« Goodbye Mr Gibb | Main | #ililc »

February 11, 2011


Feed You can follow this conversation by subscribing to the comment feed for this post.


Can't wait for more of this at #ililc! See you soon f2f!


Just been listening to your presentation in Soton Chris and finding myself nodding at all you say. One of the issues for staff working in the system is how to effectively step back from what they have been doing for years to re-model their approach.

I left secondary teaching 3 years ago to work in primary langs and it is only because I don't have the ridiculous working to spurious levels hanging over my head to justify my existence that I have the space to develop a more creative curriculum.

Primary teachers make these links far more than secondary colleagues because of the continuity of their presence with their classes.

I still find however that I default to the topic based/lexical curriculum model unless I am careful. It takes a long time to be weened off this! How do secondary teachers manage to do this whilst in post and with all of the demands to perform and match up to spurious assessment models that, as you say, often define poor content?

The notion that really hit home to me from your talk was the idea of starting with the big picture, authentic text, songs, video clips, short stories and working backwards to unpick the content to understand how it is created, then build it back up with understanding. Have I understood correctly?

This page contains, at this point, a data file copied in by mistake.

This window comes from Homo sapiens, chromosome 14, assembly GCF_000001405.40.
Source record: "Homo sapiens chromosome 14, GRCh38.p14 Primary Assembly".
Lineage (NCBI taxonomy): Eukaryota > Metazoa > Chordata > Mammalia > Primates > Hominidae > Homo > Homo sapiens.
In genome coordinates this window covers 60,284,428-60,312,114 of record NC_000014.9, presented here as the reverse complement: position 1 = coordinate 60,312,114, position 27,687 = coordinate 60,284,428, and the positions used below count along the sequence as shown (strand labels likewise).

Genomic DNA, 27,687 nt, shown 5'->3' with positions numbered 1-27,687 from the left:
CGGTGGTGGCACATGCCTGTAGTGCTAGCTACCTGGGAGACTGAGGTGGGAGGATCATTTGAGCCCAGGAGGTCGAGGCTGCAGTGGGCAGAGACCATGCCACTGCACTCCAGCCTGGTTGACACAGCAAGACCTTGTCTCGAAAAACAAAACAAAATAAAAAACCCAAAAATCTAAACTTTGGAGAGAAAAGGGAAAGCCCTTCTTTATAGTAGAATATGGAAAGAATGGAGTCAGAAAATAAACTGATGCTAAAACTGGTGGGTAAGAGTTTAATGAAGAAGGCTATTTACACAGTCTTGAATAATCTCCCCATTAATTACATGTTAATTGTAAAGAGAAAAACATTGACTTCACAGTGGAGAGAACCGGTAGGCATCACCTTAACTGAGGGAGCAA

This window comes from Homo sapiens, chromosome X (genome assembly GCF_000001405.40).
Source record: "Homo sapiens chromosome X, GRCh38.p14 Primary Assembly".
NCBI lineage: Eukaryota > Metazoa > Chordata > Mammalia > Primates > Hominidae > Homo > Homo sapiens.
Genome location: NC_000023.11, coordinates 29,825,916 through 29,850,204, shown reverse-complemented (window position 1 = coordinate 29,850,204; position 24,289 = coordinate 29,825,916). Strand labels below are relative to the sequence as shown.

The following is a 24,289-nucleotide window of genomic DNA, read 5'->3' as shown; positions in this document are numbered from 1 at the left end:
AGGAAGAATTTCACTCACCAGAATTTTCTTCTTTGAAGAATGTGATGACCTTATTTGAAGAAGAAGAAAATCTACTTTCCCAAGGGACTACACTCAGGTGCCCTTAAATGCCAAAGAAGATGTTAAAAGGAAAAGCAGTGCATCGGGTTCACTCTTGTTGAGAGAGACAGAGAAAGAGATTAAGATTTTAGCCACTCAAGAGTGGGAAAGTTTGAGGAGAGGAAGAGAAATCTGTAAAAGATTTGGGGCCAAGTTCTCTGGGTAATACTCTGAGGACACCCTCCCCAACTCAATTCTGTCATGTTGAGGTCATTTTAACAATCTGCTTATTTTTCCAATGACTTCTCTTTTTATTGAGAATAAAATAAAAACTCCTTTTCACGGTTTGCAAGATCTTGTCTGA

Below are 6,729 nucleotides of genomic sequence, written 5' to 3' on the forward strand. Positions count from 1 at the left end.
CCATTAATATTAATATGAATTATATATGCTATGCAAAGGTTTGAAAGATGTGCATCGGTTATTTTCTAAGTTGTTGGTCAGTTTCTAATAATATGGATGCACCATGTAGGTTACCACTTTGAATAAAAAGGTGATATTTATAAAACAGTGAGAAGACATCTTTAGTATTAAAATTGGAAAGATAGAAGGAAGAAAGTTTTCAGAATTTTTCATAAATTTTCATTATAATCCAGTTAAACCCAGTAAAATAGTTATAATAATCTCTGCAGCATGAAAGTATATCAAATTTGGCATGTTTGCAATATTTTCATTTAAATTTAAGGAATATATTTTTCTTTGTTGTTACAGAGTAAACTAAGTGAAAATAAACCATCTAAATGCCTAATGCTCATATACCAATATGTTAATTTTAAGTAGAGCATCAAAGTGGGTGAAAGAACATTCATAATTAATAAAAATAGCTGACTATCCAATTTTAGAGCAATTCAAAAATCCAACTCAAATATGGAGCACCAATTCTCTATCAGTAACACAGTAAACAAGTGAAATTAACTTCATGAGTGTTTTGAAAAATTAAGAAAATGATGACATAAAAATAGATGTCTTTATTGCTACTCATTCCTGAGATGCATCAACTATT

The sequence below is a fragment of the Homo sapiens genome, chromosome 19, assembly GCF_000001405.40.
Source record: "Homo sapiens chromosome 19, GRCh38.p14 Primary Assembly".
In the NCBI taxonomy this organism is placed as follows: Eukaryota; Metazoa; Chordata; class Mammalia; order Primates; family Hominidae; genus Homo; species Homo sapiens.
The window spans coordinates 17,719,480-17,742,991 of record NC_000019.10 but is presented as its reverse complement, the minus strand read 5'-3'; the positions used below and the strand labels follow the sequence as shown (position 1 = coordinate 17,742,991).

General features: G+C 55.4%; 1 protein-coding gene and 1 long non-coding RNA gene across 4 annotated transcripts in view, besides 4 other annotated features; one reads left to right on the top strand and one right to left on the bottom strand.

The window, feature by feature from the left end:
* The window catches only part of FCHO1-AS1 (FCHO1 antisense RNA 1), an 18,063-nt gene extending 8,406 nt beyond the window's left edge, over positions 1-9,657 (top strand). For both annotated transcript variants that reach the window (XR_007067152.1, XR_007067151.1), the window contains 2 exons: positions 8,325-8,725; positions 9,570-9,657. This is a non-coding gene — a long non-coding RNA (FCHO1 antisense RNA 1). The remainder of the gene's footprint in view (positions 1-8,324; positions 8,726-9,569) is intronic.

I remember the highlight of our yr 9 curriculum at my last secondary school was to watch "Cafe des Reves". It was a brilliant way to learn the perfect tense as we discussed what happened on the previous episode. We also picked up loads of language that would never have appeared in a defined syllabus.

Finally, I echo your opinion that our puils are capable of much more intellectiually than we give them credit for. I recently did a song with a yr 4 class on a Sing Up funded 4 week project. I worked on this song for 30 minutes a week. The class was deemed to be 'difficult' with a higher % of less able kids and the lyrics of the song more suitable for yr 8. By the end of 4 weeks they knew the song, could tell you what it meant, recited chunks of it from memory with perfect accents and were attentive and engaged throughout the process. Some were teaching it to siblings and parents.

Chris Harte

Hi Mark,
thank you for your comment. The thing that strikes me is it is nothing but reasonably common sense! We are crushing creativity and enjoyment out of language learning especially in KS4. The potential for primary language learning is enormous and I am really interested in your use of song which obviously not only develops confidence with structure, vocabulary cadence and phonics. Have you got any thing I could look at from your project?


Hi Chris

Only just found your response! I posted a sample of the track I used with the yr 4 pupils here


The comments to this entry are closed.